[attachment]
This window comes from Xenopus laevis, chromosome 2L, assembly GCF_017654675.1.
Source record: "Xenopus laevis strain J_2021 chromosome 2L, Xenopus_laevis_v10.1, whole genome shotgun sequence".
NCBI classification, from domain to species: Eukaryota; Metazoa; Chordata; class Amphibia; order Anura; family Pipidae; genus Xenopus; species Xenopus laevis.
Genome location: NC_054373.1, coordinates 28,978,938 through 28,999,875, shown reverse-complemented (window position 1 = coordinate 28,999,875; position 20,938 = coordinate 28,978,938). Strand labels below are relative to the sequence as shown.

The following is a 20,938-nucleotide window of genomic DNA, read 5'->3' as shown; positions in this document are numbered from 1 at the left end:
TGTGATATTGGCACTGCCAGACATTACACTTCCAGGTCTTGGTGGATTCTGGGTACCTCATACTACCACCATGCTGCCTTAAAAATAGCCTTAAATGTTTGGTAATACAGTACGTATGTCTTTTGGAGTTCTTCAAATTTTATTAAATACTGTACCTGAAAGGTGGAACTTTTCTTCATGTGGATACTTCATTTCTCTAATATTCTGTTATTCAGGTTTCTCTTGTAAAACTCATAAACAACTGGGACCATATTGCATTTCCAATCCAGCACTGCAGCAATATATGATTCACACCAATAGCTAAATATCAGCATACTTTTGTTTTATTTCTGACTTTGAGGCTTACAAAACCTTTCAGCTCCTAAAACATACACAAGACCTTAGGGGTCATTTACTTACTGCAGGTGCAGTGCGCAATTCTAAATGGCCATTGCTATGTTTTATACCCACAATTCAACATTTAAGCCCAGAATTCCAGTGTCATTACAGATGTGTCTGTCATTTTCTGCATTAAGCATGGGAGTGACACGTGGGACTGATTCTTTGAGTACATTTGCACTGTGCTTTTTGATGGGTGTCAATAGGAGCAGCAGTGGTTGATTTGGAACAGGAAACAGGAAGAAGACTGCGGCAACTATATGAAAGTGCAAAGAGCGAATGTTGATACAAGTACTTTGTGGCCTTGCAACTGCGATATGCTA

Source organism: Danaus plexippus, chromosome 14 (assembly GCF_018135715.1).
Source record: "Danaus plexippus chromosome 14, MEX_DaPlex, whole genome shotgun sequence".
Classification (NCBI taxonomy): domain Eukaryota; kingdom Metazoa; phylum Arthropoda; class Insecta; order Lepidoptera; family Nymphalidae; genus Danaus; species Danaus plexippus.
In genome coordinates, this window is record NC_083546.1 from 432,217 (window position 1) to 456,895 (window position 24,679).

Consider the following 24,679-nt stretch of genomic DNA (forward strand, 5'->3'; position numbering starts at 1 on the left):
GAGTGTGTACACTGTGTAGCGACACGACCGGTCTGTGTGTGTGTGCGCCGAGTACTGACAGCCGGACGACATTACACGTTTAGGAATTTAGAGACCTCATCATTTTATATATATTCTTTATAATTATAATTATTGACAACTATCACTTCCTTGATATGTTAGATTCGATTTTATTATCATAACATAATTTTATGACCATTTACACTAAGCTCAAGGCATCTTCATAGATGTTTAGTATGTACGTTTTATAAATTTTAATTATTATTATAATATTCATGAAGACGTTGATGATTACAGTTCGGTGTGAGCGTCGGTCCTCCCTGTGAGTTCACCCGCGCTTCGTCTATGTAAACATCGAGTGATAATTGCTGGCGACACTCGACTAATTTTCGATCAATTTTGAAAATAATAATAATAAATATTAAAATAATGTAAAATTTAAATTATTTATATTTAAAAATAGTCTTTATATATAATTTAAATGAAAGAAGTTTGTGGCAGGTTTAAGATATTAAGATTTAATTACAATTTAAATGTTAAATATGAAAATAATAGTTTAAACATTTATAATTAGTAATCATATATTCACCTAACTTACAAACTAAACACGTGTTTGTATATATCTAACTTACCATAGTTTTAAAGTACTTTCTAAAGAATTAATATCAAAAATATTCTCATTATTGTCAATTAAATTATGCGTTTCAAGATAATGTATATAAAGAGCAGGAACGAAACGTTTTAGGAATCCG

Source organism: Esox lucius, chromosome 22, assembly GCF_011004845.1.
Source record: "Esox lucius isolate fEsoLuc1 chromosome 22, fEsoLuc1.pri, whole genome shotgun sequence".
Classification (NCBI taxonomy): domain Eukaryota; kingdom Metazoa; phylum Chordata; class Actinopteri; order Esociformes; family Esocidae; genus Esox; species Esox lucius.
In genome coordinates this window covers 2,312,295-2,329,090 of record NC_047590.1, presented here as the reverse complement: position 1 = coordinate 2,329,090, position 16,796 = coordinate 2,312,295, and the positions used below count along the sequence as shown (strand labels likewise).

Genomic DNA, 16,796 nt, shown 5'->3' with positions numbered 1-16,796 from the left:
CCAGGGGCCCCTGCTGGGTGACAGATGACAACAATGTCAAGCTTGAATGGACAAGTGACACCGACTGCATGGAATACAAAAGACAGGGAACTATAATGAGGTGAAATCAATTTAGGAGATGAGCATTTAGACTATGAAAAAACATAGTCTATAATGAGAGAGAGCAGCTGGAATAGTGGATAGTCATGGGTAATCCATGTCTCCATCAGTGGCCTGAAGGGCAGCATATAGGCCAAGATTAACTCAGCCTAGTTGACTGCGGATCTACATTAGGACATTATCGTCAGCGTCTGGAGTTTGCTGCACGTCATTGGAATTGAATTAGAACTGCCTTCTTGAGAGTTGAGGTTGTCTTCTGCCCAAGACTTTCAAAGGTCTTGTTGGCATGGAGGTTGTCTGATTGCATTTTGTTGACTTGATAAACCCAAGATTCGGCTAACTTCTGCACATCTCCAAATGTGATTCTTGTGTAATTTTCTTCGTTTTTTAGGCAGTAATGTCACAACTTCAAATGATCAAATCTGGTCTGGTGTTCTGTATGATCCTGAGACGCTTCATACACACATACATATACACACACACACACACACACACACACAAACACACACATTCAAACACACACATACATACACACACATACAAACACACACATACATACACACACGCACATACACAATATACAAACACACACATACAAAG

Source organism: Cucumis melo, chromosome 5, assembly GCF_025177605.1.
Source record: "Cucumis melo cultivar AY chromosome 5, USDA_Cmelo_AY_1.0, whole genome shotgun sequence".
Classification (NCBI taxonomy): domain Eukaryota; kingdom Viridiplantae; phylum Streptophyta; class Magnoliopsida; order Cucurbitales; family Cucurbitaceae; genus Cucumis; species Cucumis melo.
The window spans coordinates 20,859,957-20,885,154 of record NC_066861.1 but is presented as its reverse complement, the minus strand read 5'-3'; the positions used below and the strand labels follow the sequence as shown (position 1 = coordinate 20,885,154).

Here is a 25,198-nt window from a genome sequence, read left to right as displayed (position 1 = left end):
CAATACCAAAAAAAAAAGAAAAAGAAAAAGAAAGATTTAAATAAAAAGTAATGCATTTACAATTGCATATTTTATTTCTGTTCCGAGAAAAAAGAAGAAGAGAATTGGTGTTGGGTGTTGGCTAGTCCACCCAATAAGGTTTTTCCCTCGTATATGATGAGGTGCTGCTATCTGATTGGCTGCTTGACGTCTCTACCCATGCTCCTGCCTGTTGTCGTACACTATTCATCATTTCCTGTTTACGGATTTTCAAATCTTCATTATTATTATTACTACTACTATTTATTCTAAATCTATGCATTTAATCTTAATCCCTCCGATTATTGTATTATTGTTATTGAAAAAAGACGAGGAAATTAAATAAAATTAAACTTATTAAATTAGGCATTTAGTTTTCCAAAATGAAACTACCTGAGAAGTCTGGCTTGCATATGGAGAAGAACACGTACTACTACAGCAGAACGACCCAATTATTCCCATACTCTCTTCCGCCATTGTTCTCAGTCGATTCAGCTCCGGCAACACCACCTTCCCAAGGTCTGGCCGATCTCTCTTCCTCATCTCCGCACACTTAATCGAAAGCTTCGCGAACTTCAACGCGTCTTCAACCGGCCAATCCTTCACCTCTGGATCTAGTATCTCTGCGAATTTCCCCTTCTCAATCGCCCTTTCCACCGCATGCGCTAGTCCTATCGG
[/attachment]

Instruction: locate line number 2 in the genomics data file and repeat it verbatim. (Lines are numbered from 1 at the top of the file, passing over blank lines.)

Source record: "Xenopus laevis strain J_2021 chromosome 2L, Xenopus_laevis_v10.1, whole genome shotgun sequence".